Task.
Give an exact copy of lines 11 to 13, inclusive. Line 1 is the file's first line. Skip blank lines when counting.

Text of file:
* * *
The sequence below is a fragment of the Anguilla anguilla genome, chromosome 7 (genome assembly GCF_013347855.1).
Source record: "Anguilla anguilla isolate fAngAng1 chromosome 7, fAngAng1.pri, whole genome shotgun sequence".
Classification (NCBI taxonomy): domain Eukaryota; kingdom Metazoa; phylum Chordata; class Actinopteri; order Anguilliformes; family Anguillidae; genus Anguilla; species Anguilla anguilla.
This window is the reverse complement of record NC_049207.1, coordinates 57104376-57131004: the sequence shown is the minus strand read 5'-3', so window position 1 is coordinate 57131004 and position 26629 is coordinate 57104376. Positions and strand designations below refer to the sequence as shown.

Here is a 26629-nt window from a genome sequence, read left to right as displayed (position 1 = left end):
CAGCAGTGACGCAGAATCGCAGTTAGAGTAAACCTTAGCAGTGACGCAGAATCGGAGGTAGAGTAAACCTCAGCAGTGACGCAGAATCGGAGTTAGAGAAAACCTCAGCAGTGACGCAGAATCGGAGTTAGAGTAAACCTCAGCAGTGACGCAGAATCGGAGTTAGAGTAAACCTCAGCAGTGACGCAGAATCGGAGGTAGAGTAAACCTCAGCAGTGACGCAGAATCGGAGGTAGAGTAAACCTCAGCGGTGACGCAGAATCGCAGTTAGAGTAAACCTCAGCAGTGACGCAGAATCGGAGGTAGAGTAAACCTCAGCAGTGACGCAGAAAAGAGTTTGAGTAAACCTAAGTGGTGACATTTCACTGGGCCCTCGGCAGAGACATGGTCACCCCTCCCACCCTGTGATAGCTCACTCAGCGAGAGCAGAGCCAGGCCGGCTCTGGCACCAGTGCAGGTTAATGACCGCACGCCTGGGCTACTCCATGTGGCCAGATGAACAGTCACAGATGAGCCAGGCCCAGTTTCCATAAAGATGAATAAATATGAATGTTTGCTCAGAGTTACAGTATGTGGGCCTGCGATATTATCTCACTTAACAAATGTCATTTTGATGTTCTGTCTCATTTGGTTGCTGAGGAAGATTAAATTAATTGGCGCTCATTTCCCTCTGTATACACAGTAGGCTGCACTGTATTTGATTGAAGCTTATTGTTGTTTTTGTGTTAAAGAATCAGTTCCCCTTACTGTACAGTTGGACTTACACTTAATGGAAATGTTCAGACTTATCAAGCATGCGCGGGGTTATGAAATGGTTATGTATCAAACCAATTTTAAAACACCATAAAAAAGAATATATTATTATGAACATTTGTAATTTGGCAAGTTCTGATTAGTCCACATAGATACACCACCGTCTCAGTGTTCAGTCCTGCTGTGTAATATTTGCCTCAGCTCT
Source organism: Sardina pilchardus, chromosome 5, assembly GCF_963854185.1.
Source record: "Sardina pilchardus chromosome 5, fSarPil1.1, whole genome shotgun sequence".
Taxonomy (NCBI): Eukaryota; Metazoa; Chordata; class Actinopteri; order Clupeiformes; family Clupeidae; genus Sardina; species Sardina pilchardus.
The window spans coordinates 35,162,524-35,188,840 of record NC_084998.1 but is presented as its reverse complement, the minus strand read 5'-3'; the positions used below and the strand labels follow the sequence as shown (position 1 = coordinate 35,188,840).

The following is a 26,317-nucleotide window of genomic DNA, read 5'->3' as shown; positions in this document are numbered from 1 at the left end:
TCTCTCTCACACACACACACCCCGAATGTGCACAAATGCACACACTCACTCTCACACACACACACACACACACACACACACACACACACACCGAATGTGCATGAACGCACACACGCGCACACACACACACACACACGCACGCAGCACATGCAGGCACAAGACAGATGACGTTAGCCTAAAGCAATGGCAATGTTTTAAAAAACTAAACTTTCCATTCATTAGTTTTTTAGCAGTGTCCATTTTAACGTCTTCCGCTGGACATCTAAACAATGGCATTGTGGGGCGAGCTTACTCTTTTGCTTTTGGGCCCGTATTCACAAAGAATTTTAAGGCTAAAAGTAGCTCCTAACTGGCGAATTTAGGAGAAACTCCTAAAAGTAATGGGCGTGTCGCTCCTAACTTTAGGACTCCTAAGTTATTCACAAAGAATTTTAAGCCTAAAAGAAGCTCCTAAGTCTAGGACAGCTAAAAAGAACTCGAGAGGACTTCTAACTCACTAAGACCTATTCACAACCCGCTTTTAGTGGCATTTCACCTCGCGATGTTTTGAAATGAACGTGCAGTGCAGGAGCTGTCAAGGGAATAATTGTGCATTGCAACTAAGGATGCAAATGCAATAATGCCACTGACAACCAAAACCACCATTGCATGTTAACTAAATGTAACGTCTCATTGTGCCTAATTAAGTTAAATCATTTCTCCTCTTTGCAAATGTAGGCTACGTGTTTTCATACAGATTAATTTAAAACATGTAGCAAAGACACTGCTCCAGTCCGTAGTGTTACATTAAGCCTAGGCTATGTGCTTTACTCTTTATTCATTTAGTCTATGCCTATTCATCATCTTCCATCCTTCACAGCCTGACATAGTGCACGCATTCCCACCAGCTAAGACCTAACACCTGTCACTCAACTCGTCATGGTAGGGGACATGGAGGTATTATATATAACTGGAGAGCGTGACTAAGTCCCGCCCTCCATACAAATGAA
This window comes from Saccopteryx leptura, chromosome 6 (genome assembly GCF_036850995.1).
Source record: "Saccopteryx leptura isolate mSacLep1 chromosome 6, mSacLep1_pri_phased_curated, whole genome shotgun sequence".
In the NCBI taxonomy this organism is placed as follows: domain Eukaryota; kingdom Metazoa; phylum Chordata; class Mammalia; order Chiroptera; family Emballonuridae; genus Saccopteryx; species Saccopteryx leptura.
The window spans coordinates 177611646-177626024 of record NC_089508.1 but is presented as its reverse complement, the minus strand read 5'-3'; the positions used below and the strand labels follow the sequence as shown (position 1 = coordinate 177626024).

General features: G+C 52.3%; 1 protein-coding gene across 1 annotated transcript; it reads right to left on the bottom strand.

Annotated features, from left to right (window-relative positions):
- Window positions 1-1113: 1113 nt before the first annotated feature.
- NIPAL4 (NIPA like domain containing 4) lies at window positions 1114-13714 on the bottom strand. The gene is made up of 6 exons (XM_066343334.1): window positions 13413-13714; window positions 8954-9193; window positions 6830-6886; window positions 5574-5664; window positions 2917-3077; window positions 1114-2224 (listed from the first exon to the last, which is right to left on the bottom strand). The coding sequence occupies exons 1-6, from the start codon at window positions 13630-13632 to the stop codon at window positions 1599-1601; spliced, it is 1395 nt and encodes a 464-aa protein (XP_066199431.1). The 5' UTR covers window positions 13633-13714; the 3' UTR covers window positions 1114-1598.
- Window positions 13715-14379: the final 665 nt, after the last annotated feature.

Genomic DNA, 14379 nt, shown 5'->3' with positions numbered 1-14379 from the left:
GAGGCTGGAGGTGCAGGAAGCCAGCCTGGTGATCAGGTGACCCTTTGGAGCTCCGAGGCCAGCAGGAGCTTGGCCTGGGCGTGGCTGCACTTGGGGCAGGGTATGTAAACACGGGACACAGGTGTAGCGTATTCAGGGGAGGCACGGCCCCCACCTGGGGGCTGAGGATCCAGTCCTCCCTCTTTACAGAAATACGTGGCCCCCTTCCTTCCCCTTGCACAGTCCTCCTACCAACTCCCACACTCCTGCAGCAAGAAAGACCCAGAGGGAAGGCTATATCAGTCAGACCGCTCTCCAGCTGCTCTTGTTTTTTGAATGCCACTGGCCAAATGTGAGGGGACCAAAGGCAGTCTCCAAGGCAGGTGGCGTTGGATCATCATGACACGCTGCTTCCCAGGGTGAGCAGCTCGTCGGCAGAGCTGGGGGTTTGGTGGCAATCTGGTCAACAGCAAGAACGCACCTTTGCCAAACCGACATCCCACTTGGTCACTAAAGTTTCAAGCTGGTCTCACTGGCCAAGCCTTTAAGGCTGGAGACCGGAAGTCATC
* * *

The following is a 26,317-nucleotide window of genomic DNA, read 5'->3' as shown; positions in this document are numbered from 1 at the left end:
TCTCTCTCACACACACACACCCCGAATGTGCACAAATGCACACACTCACTCTCACACACACACACACACACACACACACACACACACACACCGAATGTGCATGAACGCACACACGCGCACACACACACACACACACGCACGCAGCACATGCAGGCACAAGACAGATGACGTTAGCCTAAAGCAATGGCAATGTTTTAAAAAACTAAACTTTCCATTCATTAGTTTTTTAGCAGTGTCCATTTTAACGTCTTCCGCTGGACATCTAAACAATGGCATTGTGGGGCGAGCTTACTCTTTTGCTTTTGGGCCCGTATTCACAAAGAATTTTAAGGCTAAAAGTAGCTCCTAACTGGCGAATTTAGGAGAAACTCCTAAAAGTAATGGGCGTGTCGCTCCTAACTTTAGGACTCCTAAGTTATTCACAAAGAATTTTAAGCCTAAAAGAAGCTCCTAAGTCTAGGACAGCTAAAAAGAACTCGAGAGGACTTCTAACTCACTAAGACCTATTCACAACCCGCTTTTAGTGGCATTTCACCTCGCGATGTTTTGAAATGAACGTGCAGTGCAGGAGCTGTCAAGGGAATAATTGTGCATTGCAACTAAGGATGCAAATGCAATAATGCCACTGACAACCAAAACCACCATTGCATGTTAACTAAATGTAACGTCTCATTGTGCCTAATTAAGTTAAATCATTTCTCCTCTTTGCAAATGTAGGCTACGTGTTTTCATACAGATTAATTTAAAACATGTAGCAAAGACACTGCTCCAGTCCGTAGTGTTACATTAAGCCTAGGCTATGTGCTTTACTCTTTATTCATTTAGTCTATGCCTATTCATCATCTTCCATCCTTCACAGCCTGACATAGTGCACGCATTCCCACCAGCTAAGACCTAACACCTGTCACTCAACTCGTCATGGTAGGGGACATGGAGGTATTATATATAACTGGAGAGCGTGACTAAGTCCCGCCCTCCATACAAATGAA
This window comes from Saccopteryx leptura, chromosome 6 (genome assembly GCF_036850995.1).